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Monday, October 8, 2007

Tech Blogs: A Conversation at Cambridge Innovation Center, on 10/23

This event will fill up soon, so RSVP now if you'd like to come...Here's the description:

    Tech Blogs: How are Blogs Changing the Way Technology is Covered?

    Entrepreneurs, CEOs, VCs, journalists, and PR professionals are increasingly cranking out blogs, podcasts, and video dispatches. How does this change the way the tech sector gets covered? What does it mean for CEOs trying to get their stories out, PR firms trying to get coverage for their clients, VC firms touting their investments, journalists trying to cover important news, and customers tracking the market? (Not to mention the relationships between all of these players.)

    We'll bring together representatives from all four camps for a wide-ranging conversation (definitely *not* a panel) about the way blogs are changing the game in the tech world.

    Participants will include:

    - Don Dodge, Director of Business Development, Microsoft Emerging Business Team, and blogger, http://dondodge.typepad.com/

    - Jimmy Guterman, Editor of Release 2.0 and blogger, O'Reilly Radar

    - Barbara Heffner, partner at CHEN PR and blogger, http://clarklane.blogspot.com

    - Nabeel Hyatt, CEO at Conduit Labs and blogger, http://nabeel.typepad.com/

    - Scott Kirsner (that's me), Boston Globe "Innovation Economy" columnist and blogger, http://www.innoeco.com

    - Bijan Sabet, venture capitalist at Spark Capital and blogger, http://sabet.typepad.com/bijanblog/

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Monday, September 24, 2007

Talk Tomorrow Night at Boston-Israel Business Forum

I'm giving a talk Tuesday night, downtown, at a meeting of the Boston-Israel Business Forum.

It will not be about Middle East policy, but rather "Boston's Innovation Economy: Strengths and Challenges." The event runs from 7 to 9 PM, and there is a cover charge. But there will be a light nosh, too.

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Thursday, September 6, 2007

Boston's First Tech Cocktail

I stopped by the first TECH cocktail gathering held in Boston tonight. It took place at the club Tequila Rain, in the shadow of Fenway Park.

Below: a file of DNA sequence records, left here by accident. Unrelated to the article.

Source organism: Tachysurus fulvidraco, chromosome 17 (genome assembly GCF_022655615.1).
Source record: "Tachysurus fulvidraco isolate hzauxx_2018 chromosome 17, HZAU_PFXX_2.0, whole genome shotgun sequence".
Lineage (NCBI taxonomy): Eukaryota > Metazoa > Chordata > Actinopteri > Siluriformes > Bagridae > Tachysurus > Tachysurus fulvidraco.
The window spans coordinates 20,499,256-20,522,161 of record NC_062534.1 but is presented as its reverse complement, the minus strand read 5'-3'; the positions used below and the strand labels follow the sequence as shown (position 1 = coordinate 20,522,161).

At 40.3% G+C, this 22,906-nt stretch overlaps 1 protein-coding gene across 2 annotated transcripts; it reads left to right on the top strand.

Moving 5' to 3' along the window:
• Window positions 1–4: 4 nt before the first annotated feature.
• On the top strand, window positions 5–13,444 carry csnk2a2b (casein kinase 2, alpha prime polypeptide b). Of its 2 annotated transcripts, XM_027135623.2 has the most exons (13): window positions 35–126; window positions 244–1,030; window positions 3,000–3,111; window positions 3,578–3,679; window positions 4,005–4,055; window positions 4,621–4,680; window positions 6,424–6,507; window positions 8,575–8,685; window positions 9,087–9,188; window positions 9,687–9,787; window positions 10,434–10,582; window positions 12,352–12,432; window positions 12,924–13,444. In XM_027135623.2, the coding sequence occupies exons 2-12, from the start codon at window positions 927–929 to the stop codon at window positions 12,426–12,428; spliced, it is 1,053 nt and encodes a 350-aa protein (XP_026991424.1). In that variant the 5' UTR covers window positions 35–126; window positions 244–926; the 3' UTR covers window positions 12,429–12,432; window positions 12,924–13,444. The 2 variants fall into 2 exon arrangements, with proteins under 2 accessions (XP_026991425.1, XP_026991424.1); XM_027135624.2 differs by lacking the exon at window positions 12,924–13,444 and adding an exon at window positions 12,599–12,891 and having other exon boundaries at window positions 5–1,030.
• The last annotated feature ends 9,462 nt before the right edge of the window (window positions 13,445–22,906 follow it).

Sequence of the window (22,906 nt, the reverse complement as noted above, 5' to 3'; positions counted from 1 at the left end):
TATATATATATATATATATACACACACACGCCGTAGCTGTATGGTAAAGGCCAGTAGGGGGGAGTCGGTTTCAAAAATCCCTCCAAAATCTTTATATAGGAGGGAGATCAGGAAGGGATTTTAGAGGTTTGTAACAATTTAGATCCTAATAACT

It felt like a success .... a really friendly mix of venture capitalists (Jon Karlen from IDG Ventures, Mike Werner from Flagship, Tali Rapaport from Matrix, David Beisel from Venrock), B-school students, big company people (Don Dodge from Microsoft and some fellow from Teradyne), and Internet entrepreneurs (Evan Schumacher from Going.com, Jon Radoff from Guild Cafe, Stephen DiMarco from Compete.) David Tamés was there snapping pics, which I'm sure will be available somewhere, soon.

One of the first people I ran into was Kiki Mills, executive director of MITX... who said the scene reminded her of the "Cyberbrews" that MITX used to hold back in the dot-com era. Of course, back then, all the companies were building e-commerce sites.

The big difference is that now, everybody's building Facebook apps.

Sadly, I had to leave before the party broke up ... early morning flight tomorrow.

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Tuesday, September 4, 2007

This Thursday: Warring Web 2.0 Booze-Fests

David L. of 93South notes that this Thursday marks the start of the fall Web 2.0 schmoozing season in Boston: O'Reilly's Ignite, an evening of demos that it is holding for the second time here, coincides with the first Tech Cocktail Boston.

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Sunday, August 12, 2007

Bringing Together Web 2.0ers in Boston

I'm really glad that Carolyn Johnson wrote this great piece in Saturday's Globe. It makes note of just how many different efforts there are to bring together the Web 2.0 community in Boston: communal workspaces like Betahouse in Central Square, as well as regular gatherings like TastyBytes, OpenCoffee, Web Innovators Grouip, and Tech Cocktail, which is taking place for the first time on September 6th.